The most accurate one is the wordreference one, and for human voices the one on the example in forvo for "Piacere di incontrarti." by betpao. At least according to my dialect/accent, which keeps the first "e" closed. I'm not sure about linguistics, but if the "e" were to be open, the best examples would be for "piacere" by beahpb (which sounds actually a bit mixed) and for "Il piacere è tutto mio." by giorgiospizzi (completely open "e") on forvo.
In any case the duolingo one sounds a bit artificial and weird, you're right.
In italian to ask for a favour one can say either "Mi faresti un piacere (+", cortesemente" to be even more polite)? or "Mi fai un piacere?" to be less polite but still correct. So either conditional, for optimal politeness, or indicative for neutral politeness. With the imperative "Fammi un piacere!" you can only order people to do stuff, so it's reasonable to say it's impolite.
Moreover, usage of imperative and a different intonation on this sentence results in "Ma fammi un/il piacere..!" (= "Ma per favore..!" = "Ma cosa vai dicendo?!") which implies the person you're talking with is talking bullsh*t, saying stuff that isn't true, etc and is often accompanied but that wonderful hand gesture some italians do with all the fingertips united and an up-and-down movement. In that sense, usage of imperative is highly discouraged if you're actually asking for a favour.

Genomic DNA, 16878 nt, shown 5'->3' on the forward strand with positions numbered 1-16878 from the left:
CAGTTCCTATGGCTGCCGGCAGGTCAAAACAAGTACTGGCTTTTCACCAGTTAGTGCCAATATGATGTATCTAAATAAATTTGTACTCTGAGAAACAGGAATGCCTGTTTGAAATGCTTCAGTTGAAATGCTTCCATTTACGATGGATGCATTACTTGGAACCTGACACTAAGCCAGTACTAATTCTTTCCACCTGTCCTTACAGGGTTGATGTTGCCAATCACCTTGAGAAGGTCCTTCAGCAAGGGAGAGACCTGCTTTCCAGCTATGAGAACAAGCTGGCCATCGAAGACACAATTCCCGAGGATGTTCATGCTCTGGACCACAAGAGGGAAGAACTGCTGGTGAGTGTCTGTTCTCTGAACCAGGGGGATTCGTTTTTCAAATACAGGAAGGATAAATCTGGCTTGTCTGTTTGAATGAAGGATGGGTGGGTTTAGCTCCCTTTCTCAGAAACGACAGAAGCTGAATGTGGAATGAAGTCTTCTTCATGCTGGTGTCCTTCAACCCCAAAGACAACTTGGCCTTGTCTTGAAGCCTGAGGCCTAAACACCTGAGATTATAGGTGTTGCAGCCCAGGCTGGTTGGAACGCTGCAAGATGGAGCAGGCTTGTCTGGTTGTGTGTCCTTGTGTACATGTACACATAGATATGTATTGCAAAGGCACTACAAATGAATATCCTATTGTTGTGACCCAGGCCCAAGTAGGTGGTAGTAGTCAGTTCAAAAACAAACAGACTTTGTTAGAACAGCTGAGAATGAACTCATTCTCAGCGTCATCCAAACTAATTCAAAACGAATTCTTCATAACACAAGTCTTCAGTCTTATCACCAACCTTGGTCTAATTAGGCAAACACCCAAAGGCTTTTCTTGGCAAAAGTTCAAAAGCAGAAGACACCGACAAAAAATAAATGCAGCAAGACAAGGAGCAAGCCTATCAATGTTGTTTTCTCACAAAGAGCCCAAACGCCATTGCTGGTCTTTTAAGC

Ok, that makes sense: with the third person + imperative, there are some situational conditions in which it's accepted as neutral. First one that comes to mind is when an elderly person asks for something to younger people, officers of some sort, other...but I'm pretty sure anybody could use it.
Still, it already implies that the other person must accept, so you're not asking if he/she can, you're kind of forcing your hand on them.
Great question. Here's a lingot. It would be helpful if someone would give an equally great answer. In fact any answer at all would be an improvement. Maybe DL is trying to tell us that using the present tense for a future conditional is idiomatic, but the translation to English in the future tense makes no sense to me while your translation does make sense and it seems ought to be at least accepted as a choice! But DL does not even allow it as a choice. If anyone can give us a convincing reason why carobarro's sensible translation is wrong and would not be understood by a native Italian, that person will also receive a lingot from me.